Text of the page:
Other candidates up for re-election in the college town include the city attorney and the district judge. City Attorney Kit Williams has indicated he will run for re-election, while District Judge David Stewart has made no such declaration as of yet.
City councilors earn an annual salary of $12,504, while the city attorney earns $112,507 and the district judge's salary is $123,988.
The city of Rogers finds itself in a peculiar situation this year, according to Rogers City Clerk Peggy David.
David and Rogers Mayor Greg Hines are getting an extra two years in office instead of having to run for re-election this year as a direct result of the growth the city has experienced in recent years.
"His term would normally have been up, but because of the 2010 census where the population of rogers hit the 50,000 mark and above, his term was extended by two years, which is allowed by state law," she said. "His term and my term were extended to 2016 and from the on, our terms will run with presidential elections and so on.”
She admits that the circumstances are unusual, but said it is not the first time an event like this has occurred in Arkansas.
"This is one of those weird things that happens every so often," she said. "We hit that 50,000 population mark and we got two years.”
With David and Hines not up for re-election this year, the only positions up for re-election are the Position 1 posts in each ward. But while other cities have seen action when it comes to the city council, Rogers so far has remained quiet, according to David.
"I have not hear of anyone who has announced for re-election or even for filing. I think it was the intent of (Ward 1 Position 1 Councilor) Buddy Wright for sure that he was going to run, but I don't think he's made a statement yet.”
David said the unusual circumstances of her and the mayor's terms are not the only changes to occur on the council this year.
"This is the first time that only half of the council has been up for re-election. They were affected, as well. Previously, all eight ran every two years. But the census changed the council positions and so on. So only four are running this time and four will run in 2016.”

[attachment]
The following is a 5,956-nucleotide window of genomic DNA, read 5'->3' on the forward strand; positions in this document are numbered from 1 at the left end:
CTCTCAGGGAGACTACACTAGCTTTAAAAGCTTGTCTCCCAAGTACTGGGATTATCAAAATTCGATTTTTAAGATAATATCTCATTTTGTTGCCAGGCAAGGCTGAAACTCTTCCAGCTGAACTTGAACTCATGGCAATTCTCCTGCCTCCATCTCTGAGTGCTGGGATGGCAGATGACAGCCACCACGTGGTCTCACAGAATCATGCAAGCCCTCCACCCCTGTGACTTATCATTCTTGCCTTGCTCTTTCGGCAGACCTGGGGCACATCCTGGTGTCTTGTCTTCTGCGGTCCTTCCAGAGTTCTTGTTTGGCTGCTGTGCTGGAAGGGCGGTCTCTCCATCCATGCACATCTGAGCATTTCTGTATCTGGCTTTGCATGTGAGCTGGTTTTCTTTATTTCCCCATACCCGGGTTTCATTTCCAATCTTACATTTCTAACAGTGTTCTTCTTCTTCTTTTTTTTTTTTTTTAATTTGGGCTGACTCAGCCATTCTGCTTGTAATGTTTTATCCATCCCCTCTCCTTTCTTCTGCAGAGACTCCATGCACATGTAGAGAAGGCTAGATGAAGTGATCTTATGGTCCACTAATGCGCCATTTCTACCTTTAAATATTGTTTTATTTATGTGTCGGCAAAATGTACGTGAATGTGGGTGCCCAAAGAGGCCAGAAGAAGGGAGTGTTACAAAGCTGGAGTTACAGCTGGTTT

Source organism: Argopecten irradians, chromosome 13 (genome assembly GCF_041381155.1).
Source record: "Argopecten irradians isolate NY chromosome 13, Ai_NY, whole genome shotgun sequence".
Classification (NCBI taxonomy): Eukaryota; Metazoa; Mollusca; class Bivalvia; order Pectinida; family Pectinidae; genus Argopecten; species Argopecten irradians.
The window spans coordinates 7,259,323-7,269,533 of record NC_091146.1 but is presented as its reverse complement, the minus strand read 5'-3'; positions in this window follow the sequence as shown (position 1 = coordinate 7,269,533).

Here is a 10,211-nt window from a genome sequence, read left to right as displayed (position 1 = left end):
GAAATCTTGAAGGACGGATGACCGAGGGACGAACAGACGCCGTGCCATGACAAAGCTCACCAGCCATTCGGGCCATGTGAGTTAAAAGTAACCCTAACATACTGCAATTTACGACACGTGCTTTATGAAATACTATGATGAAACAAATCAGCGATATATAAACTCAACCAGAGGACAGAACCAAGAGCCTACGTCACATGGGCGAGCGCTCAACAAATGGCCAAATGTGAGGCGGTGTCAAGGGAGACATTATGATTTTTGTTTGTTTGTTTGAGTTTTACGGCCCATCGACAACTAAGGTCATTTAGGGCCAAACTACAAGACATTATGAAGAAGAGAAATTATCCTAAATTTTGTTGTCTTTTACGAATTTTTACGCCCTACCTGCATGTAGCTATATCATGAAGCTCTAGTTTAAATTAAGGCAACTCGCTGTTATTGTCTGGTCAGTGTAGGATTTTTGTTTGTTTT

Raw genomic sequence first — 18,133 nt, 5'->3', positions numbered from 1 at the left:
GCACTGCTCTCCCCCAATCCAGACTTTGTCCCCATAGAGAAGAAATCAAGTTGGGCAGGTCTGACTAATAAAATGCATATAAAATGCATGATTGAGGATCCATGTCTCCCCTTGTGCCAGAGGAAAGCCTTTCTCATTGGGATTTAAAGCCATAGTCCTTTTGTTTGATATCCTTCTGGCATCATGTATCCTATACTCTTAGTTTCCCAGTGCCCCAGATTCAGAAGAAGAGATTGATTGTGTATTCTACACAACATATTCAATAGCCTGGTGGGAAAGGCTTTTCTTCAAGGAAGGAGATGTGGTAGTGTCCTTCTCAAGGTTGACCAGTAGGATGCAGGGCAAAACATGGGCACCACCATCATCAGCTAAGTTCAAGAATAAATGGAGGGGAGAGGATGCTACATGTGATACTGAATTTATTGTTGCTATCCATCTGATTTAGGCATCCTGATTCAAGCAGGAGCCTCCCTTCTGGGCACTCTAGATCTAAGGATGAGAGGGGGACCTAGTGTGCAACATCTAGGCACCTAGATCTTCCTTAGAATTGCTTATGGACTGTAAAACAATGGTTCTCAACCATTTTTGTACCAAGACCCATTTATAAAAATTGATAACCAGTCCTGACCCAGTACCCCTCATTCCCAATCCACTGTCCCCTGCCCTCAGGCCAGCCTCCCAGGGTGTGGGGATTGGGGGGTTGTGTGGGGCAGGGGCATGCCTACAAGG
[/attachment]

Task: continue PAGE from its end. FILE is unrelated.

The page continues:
The salaries for Rogers city councilors is $9,096 per year, while the city clerk earns $66,605 annually and the mayor earns $124,557 annually.
Action is already starting to take place in Washington County's second-most populous city. City Clerk/Treasurer Denise Pearace said all Position 1 posts in the city's four wards are up for re-election, as is the city attorney.
Springdale City Councilor Jim Reed confirmed that he will seek re-election to his Ward 1 Position 1 post. Reed said he is seeking re-election and had Tuesday signed the petition for City Attorney Earnest Cate's re-election effort.
While some races for statewide or General Assembly positions may get extremely heated, Reed said he expects a somewhat tame campaign, at least when it comes to his seat.
"This is my 8th year. My first race against Bill Eaden, I won 55% to 45%," he said. "My last race, I can't even remember my opponent's name, but I won by 71%. So that wasn't really a challenge.”
That said, Reed said he and fellow councilors should not take re-election for granted.
"Any race can be a challenge and anyone can be beat," he said.
While all the councilors up for re-election have picked up petition packets, the only other candidate besides Reed to confirm a re-election bid is Ward 3 Position 1 Councilor Brad Bruns. Bruns is seeking a second term to the council.
"Serving the citizens of Springdale on the City Council is a way for me to be a team player, work hard and give back to the city I love,” Bruns said in a statement. "I will continue to look for opportunities to make Springdale even more business friendly and improve the quality of life for our residents.”
Pearace confirmed salaries for city councilors are $10,200 per year, while the city attorney earns $101,898 per year.